The Ministry of Defence is committed to playing its part in meeting the G8 goal to train 75,000 peacekeepers world wide by 2010. Our aim is to train about 17,000 African troops, either directly or through our support to centres of excellence such as the Kofi Annan international peacekeeping training centre in Ghana.
I thank my right hon. Friend for that answer. As he knows, the most recent G8 summit made a number of commitments to the continent of Africa, which was itself a tribute to our Prime Minister, including the training of 75,000 African troops in peacekeeping skills by 2010. In the Prime Minister's statement to the House last week, he said that our contribution would be those 17,000 troops. Does my right hon. Friend the Minister agree that British troops are among the best in the world not only at fighting but at peacekeeping and that it is thus entirely appropriate—
I cannot disagree with a word that my hon. Friend said. He made a strong point about the role played by our troops when they are called on to fight wars, wherever that may be; they have been thus engaged in Africa, the Balkans, Afghanistan, Iraq and elsewhere in recent years. However, one of their key attributes is that they play a peacekeeping role, too, and that is what we want to impart in nations where we have a presence. The Prime Minister has made clear his commitment to Africa and it is salutary for us to see how deep the problem is in that continent, where 20 countries and 20 per cent. of the population are affected by conflict; about 10 million African people have been uprooted from their homes owing to conflict. Everything that we do in trying to build that peacekeeping role will help immeasurably in finding solutions to those difficult problems.
For obvious reasons, that sort of activity is welcomed on both sides of the House, but can the Minister of State tell us how it will be affected by the situation at the cornerstone of infantry training, Warminster, which has been stripped of its demonstration battalion because of overstretch?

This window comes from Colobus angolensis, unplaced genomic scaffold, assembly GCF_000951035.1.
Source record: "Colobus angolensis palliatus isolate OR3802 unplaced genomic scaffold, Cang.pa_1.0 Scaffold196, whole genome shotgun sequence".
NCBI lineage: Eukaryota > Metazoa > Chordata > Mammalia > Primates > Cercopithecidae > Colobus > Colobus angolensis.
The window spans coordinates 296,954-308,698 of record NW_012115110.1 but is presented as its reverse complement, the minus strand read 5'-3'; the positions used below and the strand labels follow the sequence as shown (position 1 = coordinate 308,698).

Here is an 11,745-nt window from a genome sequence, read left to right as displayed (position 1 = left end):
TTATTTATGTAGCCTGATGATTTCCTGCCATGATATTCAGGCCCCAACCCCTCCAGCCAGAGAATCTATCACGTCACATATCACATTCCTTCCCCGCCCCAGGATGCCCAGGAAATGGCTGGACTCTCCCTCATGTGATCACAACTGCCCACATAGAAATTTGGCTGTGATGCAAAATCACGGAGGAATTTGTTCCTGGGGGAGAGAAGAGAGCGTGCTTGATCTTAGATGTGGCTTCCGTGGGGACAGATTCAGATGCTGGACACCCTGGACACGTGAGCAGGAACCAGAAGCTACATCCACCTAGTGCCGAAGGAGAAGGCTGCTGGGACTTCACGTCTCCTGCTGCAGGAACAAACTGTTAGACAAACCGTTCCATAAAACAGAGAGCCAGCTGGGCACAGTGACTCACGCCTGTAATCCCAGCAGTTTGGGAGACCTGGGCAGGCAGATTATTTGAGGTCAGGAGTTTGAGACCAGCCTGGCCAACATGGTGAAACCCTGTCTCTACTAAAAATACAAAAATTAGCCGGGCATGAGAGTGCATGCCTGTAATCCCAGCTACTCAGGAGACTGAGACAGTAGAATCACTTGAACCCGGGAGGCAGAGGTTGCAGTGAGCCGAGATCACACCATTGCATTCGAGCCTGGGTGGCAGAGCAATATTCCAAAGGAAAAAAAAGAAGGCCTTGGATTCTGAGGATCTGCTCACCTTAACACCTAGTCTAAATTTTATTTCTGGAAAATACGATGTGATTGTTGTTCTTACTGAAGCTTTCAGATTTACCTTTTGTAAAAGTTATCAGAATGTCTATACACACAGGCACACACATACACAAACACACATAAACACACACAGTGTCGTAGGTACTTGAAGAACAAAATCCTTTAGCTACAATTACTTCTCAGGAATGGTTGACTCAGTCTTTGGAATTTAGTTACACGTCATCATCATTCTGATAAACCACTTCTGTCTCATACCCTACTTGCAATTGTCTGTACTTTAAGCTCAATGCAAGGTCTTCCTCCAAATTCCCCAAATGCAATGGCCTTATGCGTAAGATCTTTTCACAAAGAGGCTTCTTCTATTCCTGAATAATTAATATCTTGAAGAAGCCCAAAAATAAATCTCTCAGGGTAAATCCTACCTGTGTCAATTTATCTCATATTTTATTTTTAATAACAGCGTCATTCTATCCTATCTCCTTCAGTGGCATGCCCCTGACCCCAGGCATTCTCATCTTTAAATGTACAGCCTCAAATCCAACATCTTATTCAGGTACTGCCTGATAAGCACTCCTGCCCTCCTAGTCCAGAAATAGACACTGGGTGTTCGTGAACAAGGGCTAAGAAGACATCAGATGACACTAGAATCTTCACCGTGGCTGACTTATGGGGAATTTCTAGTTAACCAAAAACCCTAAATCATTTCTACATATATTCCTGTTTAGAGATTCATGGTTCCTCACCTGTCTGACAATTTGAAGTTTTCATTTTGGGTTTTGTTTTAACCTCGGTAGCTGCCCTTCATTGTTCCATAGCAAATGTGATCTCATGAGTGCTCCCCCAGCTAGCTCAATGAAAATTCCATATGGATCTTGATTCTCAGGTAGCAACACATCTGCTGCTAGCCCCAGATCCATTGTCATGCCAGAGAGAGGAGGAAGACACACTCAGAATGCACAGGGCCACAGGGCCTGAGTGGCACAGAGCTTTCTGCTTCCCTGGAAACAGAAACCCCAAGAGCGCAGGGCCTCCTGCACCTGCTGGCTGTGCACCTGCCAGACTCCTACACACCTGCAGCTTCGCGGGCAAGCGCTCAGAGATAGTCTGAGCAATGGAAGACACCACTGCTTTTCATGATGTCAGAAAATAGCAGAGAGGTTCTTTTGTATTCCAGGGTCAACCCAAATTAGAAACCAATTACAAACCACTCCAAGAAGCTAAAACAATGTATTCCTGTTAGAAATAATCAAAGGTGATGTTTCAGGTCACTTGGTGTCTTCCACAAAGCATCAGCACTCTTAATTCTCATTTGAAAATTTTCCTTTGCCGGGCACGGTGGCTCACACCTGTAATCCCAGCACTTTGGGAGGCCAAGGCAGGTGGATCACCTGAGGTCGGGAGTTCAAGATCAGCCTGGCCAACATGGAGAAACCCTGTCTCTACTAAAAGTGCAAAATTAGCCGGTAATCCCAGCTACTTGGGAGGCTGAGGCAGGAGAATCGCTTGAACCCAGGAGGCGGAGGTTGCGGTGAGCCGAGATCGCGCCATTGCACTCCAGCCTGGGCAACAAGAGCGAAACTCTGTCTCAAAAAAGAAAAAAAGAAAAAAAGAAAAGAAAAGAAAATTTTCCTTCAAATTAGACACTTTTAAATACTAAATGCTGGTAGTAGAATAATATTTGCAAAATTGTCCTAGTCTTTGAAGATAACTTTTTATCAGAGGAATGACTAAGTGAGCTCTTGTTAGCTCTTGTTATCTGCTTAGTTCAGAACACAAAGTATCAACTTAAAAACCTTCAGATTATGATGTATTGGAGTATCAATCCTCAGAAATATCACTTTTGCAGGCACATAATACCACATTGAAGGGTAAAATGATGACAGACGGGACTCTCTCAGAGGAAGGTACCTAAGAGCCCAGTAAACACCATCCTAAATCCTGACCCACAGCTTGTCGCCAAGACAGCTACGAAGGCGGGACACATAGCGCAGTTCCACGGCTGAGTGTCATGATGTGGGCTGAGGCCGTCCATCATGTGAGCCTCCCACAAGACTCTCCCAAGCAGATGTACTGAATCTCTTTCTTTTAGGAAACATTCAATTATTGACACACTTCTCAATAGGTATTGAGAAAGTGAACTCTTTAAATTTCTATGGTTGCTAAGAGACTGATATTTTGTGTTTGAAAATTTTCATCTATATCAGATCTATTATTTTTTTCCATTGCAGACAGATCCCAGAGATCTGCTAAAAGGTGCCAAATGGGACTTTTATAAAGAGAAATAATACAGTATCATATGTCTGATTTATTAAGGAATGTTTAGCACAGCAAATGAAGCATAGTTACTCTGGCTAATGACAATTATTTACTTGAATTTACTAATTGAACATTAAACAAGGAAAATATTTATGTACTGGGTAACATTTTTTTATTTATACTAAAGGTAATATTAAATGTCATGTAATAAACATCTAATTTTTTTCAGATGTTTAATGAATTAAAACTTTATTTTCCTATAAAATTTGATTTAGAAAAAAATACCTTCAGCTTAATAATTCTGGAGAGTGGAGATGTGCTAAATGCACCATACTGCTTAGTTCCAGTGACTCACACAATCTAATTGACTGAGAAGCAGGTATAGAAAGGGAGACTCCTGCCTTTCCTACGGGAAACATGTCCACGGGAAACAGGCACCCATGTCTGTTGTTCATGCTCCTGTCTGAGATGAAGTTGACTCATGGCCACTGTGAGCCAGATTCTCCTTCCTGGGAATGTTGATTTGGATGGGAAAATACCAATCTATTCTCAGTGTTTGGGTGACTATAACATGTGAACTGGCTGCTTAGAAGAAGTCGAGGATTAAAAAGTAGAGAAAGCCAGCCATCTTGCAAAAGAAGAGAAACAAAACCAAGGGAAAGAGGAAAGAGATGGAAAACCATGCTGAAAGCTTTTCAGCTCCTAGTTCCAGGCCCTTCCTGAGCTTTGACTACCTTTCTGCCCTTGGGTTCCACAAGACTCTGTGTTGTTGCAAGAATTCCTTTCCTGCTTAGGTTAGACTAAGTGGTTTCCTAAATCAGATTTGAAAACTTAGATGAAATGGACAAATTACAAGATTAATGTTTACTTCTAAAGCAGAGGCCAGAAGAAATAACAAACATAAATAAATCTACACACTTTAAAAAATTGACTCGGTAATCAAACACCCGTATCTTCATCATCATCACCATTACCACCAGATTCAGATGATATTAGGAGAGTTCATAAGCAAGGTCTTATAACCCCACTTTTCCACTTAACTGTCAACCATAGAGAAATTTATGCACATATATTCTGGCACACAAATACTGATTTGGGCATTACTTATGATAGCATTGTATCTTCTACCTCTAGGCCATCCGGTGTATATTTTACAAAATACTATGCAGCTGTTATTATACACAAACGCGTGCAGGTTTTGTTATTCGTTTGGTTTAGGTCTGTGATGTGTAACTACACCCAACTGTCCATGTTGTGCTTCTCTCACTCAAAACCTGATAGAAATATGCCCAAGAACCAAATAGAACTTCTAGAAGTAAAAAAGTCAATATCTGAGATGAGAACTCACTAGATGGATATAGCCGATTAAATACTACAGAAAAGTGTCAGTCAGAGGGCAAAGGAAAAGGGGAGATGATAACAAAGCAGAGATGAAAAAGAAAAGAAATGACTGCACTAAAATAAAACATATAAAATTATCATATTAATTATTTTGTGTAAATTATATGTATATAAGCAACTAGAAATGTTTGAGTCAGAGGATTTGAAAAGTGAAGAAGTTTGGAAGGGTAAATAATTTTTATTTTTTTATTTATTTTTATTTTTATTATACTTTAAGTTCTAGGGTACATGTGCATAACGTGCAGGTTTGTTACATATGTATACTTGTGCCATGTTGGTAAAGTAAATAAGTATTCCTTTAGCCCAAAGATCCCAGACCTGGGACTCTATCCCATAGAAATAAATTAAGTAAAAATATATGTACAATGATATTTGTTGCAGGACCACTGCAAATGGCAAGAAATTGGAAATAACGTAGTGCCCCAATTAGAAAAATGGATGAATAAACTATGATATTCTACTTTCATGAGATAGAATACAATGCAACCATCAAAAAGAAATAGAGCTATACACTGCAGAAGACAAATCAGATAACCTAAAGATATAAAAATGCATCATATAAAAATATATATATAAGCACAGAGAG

The hon. Gentleman is treading into a completely different area. I do not agree with his assertion that we shall not be able to deliver the objectives we have set out. My response to my hon. Friend Mr. Kidney, whose question highlighted our expertise in that area, showed that we have not lost that expertise. We still have that capability and we shall continue using it to best effect in Africa and wherever we have peacekeeping missions.
Given the British armed forces' globally recognised expertise in engineering and logistics units, is my right hon. Friend able to say whether those key skills, which would be of great benefit, particularly on the African continent, will be shared with the 17,000 African troops undergoing training?
I cannot give a specific answer, because we would primarily seek to get volume capabilities to deal with some of the very big issues that we must face in Africa—I recounted the depth and extent of the problem there—but clearly one of the areas where we must grow capability is in that type of sustainability and very positive reconstruction role. A lot will depend on what the African countries want to put into that training approach as well. So we stand ready to deal with anything in a progressive and constructive way to assist in that reconstruction. My hon. Friend is right: that is an important area. It is another area where we excel, and we must always consider how we can impart that knowledge to those nations that we are training.